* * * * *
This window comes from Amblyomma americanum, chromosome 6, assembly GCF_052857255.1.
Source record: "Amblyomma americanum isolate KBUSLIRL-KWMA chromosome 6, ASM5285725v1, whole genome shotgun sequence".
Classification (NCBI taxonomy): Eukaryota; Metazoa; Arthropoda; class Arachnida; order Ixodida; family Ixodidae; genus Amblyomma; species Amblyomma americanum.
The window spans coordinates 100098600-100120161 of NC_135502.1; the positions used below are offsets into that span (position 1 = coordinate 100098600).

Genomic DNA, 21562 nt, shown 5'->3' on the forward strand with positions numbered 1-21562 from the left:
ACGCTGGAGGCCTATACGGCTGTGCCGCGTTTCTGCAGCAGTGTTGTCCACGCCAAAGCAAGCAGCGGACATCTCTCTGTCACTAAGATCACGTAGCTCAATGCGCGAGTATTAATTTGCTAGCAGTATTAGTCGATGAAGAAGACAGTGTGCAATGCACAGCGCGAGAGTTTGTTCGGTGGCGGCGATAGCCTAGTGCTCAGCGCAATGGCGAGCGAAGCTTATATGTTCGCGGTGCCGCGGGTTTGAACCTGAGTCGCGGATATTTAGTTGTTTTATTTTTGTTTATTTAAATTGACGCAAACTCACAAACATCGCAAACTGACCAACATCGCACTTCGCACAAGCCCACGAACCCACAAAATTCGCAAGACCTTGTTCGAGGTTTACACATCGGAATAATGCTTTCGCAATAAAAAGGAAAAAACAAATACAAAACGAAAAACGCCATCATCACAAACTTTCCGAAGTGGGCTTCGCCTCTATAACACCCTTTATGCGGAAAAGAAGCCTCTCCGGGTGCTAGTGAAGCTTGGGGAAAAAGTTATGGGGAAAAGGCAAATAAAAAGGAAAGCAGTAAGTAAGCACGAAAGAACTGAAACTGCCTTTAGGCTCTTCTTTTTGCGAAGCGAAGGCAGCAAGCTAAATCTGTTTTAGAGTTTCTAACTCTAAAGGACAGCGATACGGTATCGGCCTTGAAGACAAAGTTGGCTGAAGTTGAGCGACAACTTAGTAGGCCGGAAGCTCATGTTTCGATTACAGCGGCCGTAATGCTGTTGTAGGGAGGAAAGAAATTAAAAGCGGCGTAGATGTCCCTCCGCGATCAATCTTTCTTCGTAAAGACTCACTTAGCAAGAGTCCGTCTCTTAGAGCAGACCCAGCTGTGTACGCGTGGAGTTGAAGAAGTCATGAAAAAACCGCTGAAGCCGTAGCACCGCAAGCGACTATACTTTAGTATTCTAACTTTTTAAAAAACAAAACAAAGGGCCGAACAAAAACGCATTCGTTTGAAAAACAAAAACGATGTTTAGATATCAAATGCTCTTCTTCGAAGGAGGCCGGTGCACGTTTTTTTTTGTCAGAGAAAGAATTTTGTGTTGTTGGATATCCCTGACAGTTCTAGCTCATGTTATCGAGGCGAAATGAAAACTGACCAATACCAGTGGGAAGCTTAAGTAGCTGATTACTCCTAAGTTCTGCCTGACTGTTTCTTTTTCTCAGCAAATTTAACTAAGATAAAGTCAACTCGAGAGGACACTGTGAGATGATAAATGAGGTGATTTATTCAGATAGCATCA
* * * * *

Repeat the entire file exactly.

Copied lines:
This window comes from Amblyomma americanum, chromosome 6, assembly GCF_052857255.1.
Source record: "Amblyomma americanum isolate KBUSLIRL-KWMA chromosome 6, ASM5285725v1, whole genome shotgun sequence".
Classification (NCBI taxonomy): Eukaryota; Metazoa; Arthropoda; class Arachnida; order Ixodida; family Ixodidae; genus Amblyomma; species Amblyomma americanum.
The window spans coordinates 100098600-100120161 of NC_135502.1; the positions used below are offsets into that span (position 1 = coordinate 100098600).

Genomic DNA, 21562 nt, shown 5'->3' on the forward strand with positions numbered 1-21562 from the left:
ACGCTGGAGGCCTATACGGCTGTGCCGCGTTTCTGCAGCAGTGTTGTCCACGCCAAAGCAAGCAGCGGACATCTCTCTGTCACTAAGATCACGTAGCTCAATGCGCGAGTATTAATTTGCTAGCAGTATTAGTCGATGAAGAAGACAGTGTGCAATGCACAGCGCGAGAGTTTGTTCGGTGGCGGCGATAGCCTAGTGCTCAGCGCAATGGCGAGCGAAGCTTATATGTTCGCGGTGCCGCGGGTTTGAACCTGAGTCGCGGATATTTAGTTGTTTTATTTTTGTTTATTTAAATTGACGCAAACTCACAAACATCGCAAACTGACCAACATCGCACTTCGCACAAGCCCACGAACCCACAAAATTCGCAAGACCTTGTTCGAGGTTTACACATCGGAATAATGCTTTCGCAATAAAAAGGAAAAAACAAATACAAAACGAAAAACGCCATCATCACAAACTTTCCGAAGTGGGCTTCGCCTCTATAACACCCTTTATGCGGAAAAGAAGCCTCTCCGGGTGCTAGTGAAGCTTGGGGAAAAAGTTATGGGGAAAAGGCAAATAAAAAGGAAAGCAGTAAGTAAGCACGAAAGAACTGAAACTGCCTTTAGGCTCTTCTTTTTGCGAAGCGAAGGCAGCAAGCTAAATCTGTTTTAGAGTTTCTAACTCTAAAGGACAGCGATACGGTATCGGCCTTGAAGACAAAGTTGGCTGAAGTTGAGCGACAACTTAGTAGGCCGGAAGCTCATGTTTCGATTACAGCGGCCGTAATGCTGTTGTAGGGAGGAAAGAAATTAAAAGCGGCGTAGATGTCCCTCCGCGATCAATCTTTCTTCGTAAAGACTCACTTAGCAAGAGTCCGTCTCTTAGAGCAGACCCAGCTGTGTACGCGTGGAGTTGAAGAAGTCATGAAAAAACCGCTGAAGCCGTAGCACCGCAAGCGACTATACTTTAGTATTCTAACTTTTTAAAAAACAAAACAAAGGGCCGAACAAAAACGCATTCGTTTGAAAAACAAAAACGATGTTTAGATATCAAATGCTCTTCTTCGAAGGAGGCCGGTGCACGTTTTTTTTTGTCAGAGAAAGAATTTTGTGTTGTTGGATATCCCTGACAGTTCTAGCTCATGTTATCGAGGCGAAATGAAAACTGACCAATACCAGTGGGAAGCTTAAGTAGCTGATTACTCCTAAGTTCTGCCTGACTGTTTCTTTTTCTCAGCAAATTTAACTAAGATAAAGTCAACTCGAGAGGACACTGTGAGATGATAAATGAGGTGATTTATTCAGATAGCATCA